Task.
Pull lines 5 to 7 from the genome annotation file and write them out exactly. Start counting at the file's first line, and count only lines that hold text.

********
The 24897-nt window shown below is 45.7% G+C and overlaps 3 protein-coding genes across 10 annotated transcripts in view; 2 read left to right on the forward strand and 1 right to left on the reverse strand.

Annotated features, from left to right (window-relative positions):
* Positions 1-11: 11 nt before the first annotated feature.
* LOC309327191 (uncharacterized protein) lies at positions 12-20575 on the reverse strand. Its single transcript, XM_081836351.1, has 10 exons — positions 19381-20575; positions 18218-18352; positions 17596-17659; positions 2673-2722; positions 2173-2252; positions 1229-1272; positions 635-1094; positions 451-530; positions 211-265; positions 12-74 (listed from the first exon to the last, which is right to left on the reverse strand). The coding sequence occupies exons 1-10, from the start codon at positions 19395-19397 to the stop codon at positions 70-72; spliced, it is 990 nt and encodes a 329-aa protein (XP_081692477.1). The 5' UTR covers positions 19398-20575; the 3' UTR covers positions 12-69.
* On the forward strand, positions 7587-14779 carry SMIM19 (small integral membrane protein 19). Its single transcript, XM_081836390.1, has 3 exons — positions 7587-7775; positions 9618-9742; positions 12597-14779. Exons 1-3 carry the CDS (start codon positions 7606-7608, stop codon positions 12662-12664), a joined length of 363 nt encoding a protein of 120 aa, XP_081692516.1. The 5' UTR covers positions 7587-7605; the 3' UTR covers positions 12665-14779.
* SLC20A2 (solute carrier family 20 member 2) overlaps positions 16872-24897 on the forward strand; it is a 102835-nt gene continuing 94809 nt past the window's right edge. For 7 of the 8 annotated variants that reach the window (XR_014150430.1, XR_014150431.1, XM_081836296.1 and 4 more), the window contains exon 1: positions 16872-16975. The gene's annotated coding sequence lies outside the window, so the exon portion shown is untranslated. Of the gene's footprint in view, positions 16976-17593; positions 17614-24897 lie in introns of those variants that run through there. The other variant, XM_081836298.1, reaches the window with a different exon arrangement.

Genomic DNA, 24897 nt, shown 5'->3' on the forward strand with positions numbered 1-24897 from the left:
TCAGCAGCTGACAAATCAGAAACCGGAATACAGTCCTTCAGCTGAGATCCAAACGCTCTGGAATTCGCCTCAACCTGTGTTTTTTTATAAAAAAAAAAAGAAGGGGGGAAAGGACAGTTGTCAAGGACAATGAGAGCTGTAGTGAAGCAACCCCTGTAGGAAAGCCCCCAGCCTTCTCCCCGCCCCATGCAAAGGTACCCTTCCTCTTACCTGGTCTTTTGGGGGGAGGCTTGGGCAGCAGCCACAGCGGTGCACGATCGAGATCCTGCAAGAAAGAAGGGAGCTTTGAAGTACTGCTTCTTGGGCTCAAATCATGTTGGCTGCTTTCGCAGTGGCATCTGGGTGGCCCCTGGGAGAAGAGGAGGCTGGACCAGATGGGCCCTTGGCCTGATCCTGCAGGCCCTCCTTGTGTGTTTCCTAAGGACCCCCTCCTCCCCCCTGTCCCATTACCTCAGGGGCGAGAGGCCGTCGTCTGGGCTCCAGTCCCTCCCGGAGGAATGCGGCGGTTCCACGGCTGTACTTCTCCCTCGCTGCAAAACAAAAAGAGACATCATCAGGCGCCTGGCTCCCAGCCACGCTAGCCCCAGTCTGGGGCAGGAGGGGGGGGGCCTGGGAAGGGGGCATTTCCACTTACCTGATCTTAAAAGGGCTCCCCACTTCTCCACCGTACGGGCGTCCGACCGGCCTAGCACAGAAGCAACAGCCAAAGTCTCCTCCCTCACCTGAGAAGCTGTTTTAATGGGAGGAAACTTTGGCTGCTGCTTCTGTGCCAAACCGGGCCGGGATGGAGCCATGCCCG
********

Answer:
* On the forward strand, positions 7587-14779 carry SMIM19 (small integral membrane protein 19). Its single transcript, XM_081836390.1, has 3 exons — positions 7587-7775; positions 9618-9742; positions 12597-14779. Exons 1-3 carry the CDS (start codon positions 7606-7608, stop codon positions 12662-12664), a joined length of 363 nt encoding a protein of 120 aa, XP_081692516.1. The 5' UTR covers positions 7587-7605; the 3' UTR covers positions 12665-14779.
* SLC20A2 (solute carrier family 20 member 2) overlaps positions 16872-24897 on the forward strand; it is a 102835-nt gene continuing 94809 nt past the window's right edge. For 7 of the 8 annotated variants that reach the window (XR_014150430.1, XR_014150431.1, XM_081836296.1 and 4 more), the window contains exon 1: positions 16872-16975. The gene's annotated coding sequence lies outside the window, so the exon portion shown is untranslated. Of the gene's footprint in view, positions 16976-17593; positions 17614-24897 lie in introns of those variants that run through there. The other variant, XM_081836298.1, reaches the window with a different exon arrangement.

Genomic DNA, 24897 nt, shown 5'->3' on the forward strand with positions numbered 1-24897 from the left: